The last day of the Holy Week is when Catholics celebrate the Resurrection of Jesus and depending on the city or town, Italians either have lunch at home or go out to a restaurant. In Rome, locals like to eat out on Easter Sunday, while in smaller towns, you will see the locals mainly eating at home with the family.
In smaller, not very touristy cities, on Easter Sunday shops will be closed, but in bigger tourist draws like Rome and Florence, you will find shops and restaurants open especially in the city center.
Known as Lunedì dell’Angelo or Pasquetta in Italian, Easter Monday is the day that nationwide is spent as a day out, better if in nature and having a picnic lunch.
The name of Lunedì dell’Angelo, “Angel’s Monday”, comes from the fact that the Gospels narrate that the three women Mary of Magdala, Mary mother of James and Joseph, and Salome met the Angel when they went to Jesus’ burial place with oils to embalm his body.
In reality, the expression of “Lunedì dell’Angelo” is a traditional one and finds no place in the liturgic calendar of the Catholic church, and this is why it’s not a day of precept for Catholics. It was introduced as a holiday in Italy after WWII.
What to do in Italy during Easter
Attend a religious celebration
Whether you are in Rome or in a small town, there will be several religious celebrations during Easter in Italy.
Starting from the branch-rich Mass of Palm Sunday to the Via Crucis of Good Friday, you will be only spoiled for choice over which celebration to attend.
From northern to southern Italy, different cities, different traditions.
Go for a hike
Easter in Italy is synonymous with spring and nice weather. And hiking. Italians love to go hiking and thankfully, in whatever region you are, there will be plenty of places that make for fantastic hiking and trekking locations.
In Sardinia, this is a great time to hike Su Gorropu gorge, in Sicily, you can hike Mount Etna, while in the Lazio region, you can spend a fantastic day hiking the beautiful Terminillo Mount in the Apennine mountain range.
Have a picnic
Just like hiking in spring, Easter Monday in Italy rhymes with picnicking. This day, pretty much all over Italy, you will see the city parks crowded with people on a picnic, eating, barbecuing,
In recent years, the places equipped for barbecue are always more, including parks, on the shores of a lake, on the beachfront, by the river, and even in devoted areas of mountains and hills. Many spots will also have stone or wooden benches and tables, but I still suggest you bring your own picnic blanket in case they are all taken.
Take a day trip
If you are visiting a big art city, this is the perfect time to plan a day trip to discover more of the region you have decided to visit. If you are in Venice, explore the islands of its famous lagoon, if you are in Florence, this is a great occasion to visit the Chianti vineyards or the Val d’Orcia.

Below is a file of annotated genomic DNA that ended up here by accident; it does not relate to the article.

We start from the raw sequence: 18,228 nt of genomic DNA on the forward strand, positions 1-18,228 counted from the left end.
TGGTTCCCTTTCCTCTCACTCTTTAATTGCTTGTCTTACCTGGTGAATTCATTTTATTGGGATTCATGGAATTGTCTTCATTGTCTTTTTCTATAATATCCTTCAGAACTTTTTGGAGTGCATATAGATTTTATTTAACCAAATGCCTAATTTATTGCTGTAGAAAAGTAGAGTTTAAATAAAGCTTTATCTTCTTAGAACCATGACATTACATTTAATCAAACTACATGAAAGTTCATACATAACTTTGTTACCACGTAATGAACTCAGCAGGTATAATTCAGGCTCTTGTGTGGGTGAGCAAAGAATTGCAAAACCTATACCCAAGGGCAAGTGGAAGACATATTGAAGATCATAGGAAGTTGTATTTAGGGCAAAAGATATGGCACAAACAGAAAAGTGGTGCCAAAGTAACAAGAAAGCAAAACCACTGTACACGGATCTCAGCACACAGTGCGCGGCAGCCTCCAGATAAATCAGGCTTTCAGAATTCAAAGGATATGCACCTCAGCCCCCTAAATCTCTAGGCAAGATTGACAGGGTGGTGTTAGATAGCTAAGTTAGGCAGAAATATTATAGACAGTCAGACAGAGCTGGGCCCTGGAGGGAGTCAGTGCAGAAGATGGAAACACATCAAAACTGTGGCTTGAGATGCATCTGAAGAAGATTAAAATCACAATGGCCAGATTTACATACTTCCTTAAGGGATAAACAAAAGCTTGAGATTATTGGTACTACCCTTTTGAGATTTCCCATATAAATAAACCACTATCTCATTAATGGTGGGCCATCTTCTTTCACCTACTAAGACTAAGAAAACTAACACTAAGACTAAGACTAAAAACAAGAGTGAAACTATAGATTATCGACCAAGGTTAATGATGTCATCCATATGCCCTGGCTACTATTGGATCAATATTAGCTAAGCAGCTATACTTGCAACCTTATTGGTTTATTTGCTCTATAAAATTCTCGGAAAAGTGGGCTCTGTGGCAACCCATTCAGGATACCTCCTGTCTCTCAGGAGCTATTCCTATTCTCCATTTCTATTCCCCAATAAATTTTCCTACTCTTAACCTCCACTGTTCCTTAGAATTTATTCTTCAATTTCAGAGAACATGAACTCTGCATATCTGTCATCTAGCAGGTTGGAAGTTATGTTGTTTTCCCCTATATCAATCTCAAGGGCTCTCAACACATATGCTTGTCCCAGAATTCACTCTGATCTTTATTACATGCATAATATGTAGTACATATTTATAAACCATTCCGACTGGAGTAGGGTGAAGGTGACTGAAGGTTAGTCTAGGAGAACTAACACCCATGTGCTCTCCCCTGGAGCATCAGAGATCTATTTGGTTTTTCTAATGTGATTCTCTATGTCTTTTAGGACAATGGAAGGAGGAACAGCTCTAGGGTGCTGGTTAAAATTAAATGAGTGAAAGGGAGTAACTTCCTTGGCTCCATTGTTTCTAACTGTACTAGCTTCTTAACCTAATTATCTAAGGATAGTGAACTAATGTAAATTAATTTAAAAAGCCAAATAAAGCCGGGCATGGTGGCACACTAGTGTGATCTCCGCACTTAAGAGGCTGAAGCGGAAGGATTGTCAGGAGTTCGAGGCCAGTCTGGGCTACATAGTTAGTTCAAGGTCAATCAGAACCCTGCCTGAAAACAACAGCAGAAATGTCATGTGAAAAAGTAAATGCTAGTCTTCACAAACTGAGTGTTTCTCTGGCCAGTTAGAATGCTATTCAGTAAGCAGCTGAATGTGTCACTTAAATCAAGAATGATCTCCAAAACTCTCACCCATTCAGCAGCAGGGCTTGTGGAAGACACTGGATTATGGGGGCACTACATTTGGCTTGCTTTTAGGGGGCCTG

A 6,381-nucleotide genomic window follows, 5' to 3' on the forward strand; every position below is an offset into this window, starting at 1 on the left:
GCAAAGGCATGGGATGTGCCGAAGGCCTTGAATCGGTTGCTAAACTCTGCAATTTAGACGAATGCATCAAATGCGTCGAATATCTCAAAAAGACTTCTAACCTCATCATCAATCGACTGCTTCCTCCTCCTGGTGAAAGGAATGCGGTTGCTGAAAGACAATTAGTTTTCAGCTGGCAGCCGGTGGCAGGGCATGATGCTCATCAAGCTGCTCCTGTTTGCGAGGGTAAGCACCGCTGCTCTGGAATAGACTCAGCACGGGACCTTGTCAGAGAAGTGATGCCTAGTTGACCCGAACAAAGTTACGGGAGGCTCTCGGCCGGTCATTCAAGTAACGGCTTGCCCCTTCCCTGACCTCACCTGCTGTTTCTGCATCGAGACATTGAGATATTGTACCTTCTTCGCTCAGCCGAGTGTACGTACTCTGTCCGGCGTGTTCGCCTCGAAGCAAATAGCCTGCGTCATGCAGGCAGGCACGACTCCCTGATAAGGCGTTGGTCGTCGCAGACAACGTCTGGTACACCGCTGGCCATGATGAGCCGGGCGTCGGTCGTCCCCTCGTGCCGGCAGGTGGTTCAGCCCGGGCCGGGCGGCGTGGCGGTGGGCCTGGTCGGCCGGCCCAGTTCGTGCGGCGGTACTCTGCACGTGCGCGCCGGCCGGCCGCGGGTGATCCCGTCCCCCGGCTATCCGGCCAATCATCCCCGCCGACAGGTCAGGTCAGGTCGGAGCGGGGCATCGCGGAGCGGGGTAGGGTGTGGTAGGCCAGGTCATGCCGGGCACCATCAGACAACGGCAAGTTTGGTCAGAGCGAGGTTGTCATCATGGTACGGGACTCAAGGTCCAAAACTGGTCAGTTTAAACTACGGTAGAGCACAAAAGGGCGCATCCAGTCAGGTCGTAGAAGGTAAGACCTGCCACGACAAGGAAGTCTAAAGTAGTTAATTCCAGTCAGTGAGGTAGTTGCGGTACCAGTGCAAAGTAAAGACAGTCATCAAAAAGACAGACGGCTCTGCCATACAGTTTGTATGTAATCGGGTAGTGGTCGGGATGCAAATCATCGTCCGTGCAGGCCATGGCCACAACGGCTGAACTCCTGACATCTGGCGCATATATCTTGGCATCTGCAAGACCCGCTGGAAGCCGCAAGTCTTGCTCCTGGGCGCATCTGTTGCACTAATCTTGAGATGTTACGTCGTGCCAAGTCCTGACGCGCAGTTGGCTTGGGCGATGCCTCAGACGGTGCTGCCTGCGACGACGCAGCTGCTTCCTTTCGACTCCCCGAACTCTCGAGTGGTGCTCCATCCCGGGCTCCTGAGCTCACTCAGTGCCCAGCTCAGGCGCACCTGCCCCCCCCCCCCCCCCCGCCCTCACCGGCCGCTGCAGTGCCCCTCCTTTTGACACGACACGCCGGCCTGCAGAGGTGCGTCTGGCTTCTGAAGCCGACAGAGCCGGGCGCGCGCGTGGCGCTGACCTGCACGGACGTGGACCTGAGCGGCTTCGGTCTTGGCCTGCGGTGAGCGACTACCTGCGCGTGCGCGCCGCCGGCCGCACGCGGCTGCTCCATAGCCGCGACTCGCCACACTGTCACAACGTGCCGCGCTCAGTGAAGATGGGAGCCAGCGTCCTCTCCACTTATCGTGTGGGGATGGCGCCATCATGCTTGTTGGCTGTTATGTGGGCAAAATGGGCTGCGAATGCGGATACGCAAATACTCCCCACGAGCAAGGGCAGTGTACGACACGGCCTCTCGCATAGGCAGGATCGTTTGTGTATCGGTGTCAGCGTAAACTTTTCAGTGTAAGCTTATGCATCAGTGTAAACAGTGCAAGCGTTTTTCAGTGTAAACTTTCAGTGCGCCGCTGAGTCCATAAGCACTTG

Travelers who are spending Easter in Rome will love a day trip to Bracciano Lake, Calcata old town, or the UNESCO-listed sites of Tivoli. There are also many day trips you can take from Trento, such as the beautiful Castel Thun and the scenic San Romedio Sanctuary.
You will be able to plan fantastic day trips also from Milan and Turin to explore the mountains all around.
Try local foods
Trying the local food in Italy is always a good idea, no matter the season and the occasion. Every region of Italy has its own Easter dishes and cakes that you will certainly love.
In Rome, some of the dishes you can find on restaurants’ menus for Easter include coratella con carciofi, meaning offal with artichokes, and vignarola pasta dish with all the seasonal veggies such as artichokes, fresh green peas, and fava beans.
In Sardinia, I guarantee you will love the pardulas or formaggelle Easter pastries made with fresh ricotta cheese, while in Naples, you can’t miss their famous pastiera made with wheat cream and ricotta.
All over Italy, you will find lamb cooked in different ways depending on the region but it’s a typical dish linked to the Easter tradition. For dessert, you will see the dove-shaped colomba cake and the chocolate Easter eggs everywhere you go.
Enjoy cultural sightseeing
Apart from excursions in nature common this time of the year, the beautiful weather of April inspires also to stroll around the historic center of important cities such as Rome, Florence, Venice, and Milan that in summer become too hot to walk for hours on end.
Easter in Italy is a perfect time for any type of outdoor activity. If you are not into hiking or trekking, fantastic things to do outside are also exploring the streets of large cities as well as smaller towns and quaint villages.
Thankfully, Italy is rich in all of those, so whether you are in big cities such as Turin or Rome, smaller towns like Bressanone in Italy’s South Tyrol, or little villages in Sardinia, venture out to discover the alleys and backstreets of historic centers and offbeat corners.
Since April can still bring some showers, if it rains, you can always visit the local museums.
Where to go for Easter in Italy
The capital of Christendom, spending Easter in Rome is a fantastic experience. Big celebrations are organized in the Vatican with Saint Peter’s Square being the hub where crowds from all over the world flock to attend the Mass and the Papal Audiences.
On Good Friday, the Via Crucis ritual (Way of the Cross) is held by the pope inside the Colosseum after a procession from Piazza Venezia. This is a very spectacular event where the public is not allowed in the Colosseum but can stay along Via dei Fori Imperiali and around the Colosseum in the streets devoted to the worshippers attending.